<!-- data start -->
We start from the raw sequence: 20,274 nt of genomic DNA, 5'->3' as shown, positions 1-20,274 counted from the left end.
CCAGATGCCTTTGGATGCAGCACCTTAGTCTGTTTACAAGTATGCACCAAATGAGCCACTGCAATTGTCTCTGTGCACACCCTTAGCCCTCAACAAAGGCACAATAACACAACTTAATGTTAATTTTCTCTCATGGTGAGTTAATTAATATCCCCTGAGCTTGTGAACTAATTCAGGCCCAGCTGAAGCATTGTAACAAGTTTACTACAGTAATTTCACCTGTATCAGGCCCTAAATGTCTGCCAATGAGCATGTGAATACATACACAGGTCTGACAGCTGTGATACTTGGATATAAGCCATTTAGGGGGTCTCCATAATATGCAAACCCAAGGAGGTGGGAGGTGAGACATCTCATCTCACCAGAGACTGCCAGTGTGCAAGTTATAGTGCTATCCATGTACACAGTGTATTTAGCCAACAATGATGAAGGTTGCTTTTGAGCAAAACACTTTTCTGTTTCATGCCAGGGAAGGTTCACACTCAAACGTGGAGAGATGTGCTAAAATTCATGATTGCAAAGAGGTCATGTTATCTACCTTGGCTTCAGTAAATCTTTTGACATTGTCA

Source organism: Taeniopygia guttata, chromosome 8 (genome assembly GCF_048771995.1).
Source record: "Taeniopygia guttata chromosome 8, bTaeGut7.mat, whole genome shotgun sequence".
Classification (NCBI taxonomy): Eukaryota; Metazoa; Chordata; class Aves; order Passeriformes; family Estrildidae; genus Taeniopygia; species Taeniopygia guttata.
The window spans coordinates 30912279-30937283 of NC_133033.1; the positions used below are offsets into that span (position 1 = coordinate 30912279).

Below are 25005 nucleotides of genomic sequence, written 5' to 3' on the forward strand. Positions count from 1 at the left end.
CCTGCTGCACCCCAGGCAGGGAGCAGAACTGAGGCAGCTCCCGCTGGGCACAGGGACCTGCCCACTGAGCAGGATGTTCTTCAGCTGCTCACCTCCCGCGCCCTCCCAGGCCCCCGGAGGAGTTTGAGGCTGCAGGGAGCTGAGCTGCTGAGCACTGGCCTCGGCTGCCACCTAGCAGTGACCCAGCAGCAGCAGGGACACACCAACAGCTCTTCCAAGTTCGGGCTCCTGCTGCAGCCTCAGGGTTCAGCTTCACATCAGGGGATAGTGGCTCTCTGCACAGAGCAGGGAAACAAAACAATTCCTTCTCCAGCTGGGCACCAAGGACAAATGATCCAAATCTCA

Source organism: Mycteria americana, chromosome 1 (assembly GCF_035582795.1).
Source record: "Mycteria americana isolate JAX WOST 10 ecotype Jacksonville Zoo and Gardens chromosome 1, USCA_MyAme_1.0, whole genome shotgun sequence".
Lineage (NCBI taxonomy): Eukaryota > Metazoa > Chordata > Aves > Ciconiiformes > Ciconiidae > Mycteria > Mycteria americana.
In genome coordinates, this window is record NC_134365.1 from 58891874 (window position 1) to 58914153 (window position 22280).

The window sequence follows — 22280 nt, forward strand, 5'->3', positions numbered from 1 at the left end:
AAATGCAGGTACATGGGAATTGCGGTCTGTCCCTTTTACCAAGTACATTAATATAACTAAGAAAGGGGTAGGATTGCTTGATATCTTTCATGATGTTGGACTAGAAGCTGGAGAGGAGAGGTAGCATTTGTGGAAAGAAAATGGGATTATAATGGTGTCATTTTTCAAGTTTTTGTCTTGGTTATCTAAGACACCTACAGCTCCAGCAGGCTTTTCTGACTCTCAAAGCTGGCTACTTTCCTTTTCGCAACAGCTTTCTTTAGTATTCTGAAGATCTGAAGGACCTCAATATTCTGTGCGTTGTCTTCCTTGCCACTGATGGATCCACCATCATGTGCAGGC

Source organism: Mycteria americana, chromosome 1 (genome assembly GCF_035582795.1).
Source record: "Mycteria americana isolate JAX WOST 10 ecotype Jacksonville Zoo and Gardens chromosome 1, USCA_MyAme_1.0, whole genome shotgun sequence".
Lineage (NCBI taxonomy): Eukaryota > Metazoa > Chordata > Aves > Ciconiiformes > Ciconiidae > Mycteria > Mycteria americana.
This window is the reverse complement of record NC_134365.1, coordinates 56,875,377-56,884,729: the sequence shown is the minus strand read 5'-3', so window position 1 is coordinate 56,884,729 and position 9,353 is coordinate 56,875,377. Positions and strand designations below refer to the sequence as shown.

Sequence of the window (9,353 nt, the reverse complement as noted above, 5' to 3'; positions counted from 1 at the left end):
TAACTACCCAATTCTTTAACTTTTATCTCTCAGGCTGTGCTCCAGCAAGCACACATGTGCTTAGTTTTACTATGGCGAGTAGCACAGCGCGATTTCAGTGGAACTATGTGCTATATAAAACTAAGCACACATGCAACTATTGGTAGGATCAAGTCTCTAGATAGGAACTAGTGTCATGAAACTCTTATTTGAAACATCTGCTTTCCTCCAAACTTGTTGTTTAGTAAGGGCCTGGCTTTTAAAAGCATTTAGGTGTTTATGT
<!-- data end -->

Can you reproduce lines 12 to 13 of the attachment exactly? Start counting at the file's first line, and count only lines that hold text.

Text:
In genome coordinates, this window is record NC_134365.1 from 58891874 (window position 1) to 58914153 (window position 22280).

The window sequence follows — 22280 nt, forward strand, 5'->3', positions numbered from 1 at the left end: